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California Leads the Way

Edison International is helping to shape the Golden State's energy revolution.

EDITOR’S NOTE: Drew Murphy of Edison International helped launch The California Renewables Rush conference recently in San Francisco. This article is the first of a three-part series extracted from his opening keynote presentation. Next: “Pivoting to a Distributed Energy World.”

Driven by state policies, California has been moving towards its renewables and clean energy goals for the last 20 years.  Last year the state enacted SB-350, which Southern California Edison supported.  This legislation established the latest target of 50 percent renewable electricity in the state by 2030, doubled the energy efficiency savings requirements in buildings within that same timeframe and recognized the importance of transportation electrification in achieving California’s carbon and clean energy goals.

While these goals are ambitious, we believe that the bill just extends the path we have been on for many years. In 2002, the California renewables portfolio standard (RPS) mandated a push to 20 percent renewables by 2017 and in 2011 legislation accelerating that goal to 33 percent by 2020 was passed. 

Last year California sourced 24 percent of our energy from renewable sources, and an estimated 11,800 megawatts of renewable capacity has been permitted throughout California that could come on-line in the future.  

And, SCE is not starting from scratch either.  Our preliminary numbers from 2015 indicate that we are providing our customers with 18,300 gigawatt-hours of renewable energy, achieving a 24.3 percent RPS. The preliminary distribution of that is 37 percent geothermal, 33 percent wind, 26 percent solar, 2 percent biomass and 2 percent small hydro. We estimate that the 50 percent RPS will require us to purchase an additional 38,500 gigawatt-hours of renewables – a 110 percent increase.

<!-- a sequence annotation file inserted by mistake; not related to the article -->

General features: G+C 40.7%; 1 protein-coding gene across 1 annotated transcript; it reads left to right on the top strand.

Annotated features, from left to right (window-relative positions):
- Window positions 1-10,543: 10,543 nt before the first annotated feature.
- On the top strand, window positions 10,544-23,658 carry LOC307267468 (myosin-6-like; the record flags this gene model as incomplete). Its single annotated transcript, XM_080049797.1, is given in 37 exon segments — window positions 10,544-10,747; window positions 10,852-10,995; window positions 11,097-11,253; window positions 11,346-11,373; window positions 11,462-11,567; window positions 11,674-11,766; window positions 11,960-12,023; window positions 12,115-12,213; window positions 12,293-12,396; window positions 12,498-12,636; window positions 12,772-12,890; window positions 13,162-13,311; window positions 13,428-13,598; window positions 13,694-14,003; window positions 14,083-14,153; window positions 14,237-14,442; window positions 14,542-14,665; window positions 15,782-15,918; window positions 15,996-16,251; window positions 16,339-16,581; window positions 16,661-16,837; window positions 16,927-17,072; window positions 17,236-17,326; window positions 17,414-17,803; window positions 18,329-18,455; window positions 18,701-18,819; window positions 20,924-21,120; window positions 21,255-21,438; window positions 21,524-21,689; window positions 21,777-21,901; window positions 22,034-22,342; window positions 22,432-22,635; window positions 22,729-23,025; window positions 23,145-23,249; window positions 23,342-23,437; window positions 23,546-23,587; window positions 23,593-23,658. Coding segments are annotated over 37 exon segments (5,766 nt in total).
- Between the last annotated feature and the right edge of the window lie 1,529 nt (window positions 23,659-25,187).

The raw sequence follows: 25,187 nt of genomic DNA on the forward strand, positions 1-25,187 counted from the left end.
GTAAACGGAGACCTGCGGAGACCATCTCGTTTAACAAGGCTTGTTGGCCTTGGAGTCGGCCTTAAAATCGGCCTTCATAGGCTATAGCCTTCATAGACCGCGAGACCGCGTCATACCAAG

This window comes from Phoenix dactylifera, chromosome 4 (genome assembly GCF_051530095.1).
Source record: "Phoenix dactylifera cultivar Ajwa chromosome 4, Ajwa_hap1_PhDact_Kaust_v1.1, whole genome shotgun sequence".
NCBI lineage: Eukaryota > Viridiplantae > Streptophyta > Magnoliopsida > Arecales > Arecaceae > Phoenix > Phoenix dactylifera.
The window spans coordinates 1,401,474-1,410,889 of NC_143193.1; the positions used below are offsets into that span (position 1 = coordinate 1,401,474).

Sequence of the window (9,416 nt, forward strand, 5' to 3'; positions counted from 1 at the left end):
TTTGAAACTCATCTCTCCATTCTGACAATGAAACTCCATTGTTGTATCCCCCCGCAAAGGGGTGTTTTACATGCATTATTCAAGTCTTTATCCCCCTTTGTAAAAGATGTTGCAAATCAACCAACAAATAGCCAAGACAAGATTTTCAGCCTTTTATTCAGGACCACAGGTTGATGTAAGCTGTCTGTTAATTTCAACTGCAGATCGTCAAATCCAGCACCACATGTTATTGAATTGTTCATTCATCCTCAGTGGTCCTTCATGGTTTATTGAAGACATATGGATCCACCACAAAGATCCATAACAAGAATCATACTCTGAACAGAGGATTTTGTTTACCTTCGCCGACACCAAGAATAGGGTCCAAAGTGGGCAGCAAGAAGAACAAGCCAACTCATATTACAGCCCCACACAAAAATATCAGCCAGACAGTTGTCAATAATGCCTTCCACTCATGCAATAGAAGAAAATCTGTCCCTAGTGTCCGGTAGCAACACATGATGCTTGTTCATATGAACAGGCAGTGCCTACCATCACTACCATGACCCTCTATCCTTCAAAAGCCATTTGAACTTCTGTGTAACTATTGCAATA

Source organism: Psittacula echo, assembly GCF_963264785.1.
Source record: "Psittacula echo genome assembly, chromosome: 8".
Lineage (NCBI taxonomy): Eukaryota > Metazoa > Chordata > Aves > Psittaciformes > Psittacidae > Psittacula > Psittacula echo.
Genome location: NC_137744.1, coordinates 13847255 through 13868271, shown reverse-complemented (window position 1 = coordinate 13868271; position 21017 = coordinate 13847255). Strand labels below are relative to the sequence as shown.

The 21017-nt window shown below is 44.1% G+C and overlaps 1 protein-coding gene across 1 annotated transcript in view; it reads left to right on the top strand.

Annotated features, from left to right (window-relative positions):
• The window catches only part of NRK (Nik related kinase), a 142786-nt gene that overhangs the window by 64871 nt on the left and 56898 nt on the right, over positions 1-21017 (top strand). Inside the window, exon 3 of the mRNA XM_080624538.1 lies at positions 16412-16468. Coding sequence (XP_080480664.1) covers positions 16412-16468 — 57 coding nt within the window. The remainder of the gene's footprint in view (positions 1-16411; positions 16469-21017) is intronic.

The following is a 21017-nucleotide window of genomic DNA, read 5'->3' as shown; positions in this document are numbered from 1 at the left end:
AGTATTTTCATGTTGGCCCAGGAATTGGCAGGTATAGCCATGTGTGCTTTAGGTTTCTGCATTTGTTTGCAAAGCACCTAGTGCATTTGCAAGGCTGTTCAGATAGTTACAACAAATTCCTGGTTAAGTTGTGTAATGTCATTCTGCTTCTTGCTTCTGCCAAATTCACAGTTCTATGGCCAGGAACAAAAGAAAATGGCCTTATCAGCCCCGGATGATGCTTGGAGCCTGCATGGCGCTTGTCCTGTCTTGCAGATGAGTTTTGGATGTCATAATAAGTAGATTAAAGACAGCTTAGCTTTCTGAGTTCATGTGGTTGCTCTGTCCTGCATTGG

To get to where we needed to be with the RPS, in addition to going out and contracting for power from renewable energy projects, we also had to upgrade our bulk transmission system and improve our infrastructure so that we could get that energy to our customers. We have built over 500 miles of transmission lines and invested in 13 new or expanded substations -- $4.8 billion of new investments in the system.  With the completion of an additional $1.3 billion of transmission upgrades by 2020, SCE's total investments will enable the interconnection of 9,700 megawatts of renewable generation.

As an example, our $2.5 billion Tehachapi Renewable Transmission Project is the first major transmission project in California being constructed specifically to access multiple renewable generators in a remote, renewable-rich resource area.   When complete, it will move 4,500 megawatt of energy, enough energy to power 3 million homes, and its new and upgraded transmission facilities will span 173 miles.  TRTP includes 3.5 miles of underground transmission lines in Chino Hills, a first of its kind engineering project in the United States.

So we’ve already come along way on our march towards meeting California’s increasing RPS goals.  But, we do still have a long way to go. 

One of the questions we have gotten asked quite often since the passage of SB-350 is “can the grid actually handle 50 percent renewables?” 

We think it can – and our engineers and planners are spending a significant amount of time and effort looking at this to make sure we can.   

Having made considerable investments in upgrading and expanding the transmission system, we are now turning our attention to what needs to be done to the distribution system to ensure that it can handle the increasing amount of distributed resources – especially rooftop solar and now storage – that is being connected to the grid. 

Drew Murphy is Edison International senior vice president, Strategic Planning.

 

 

 

 

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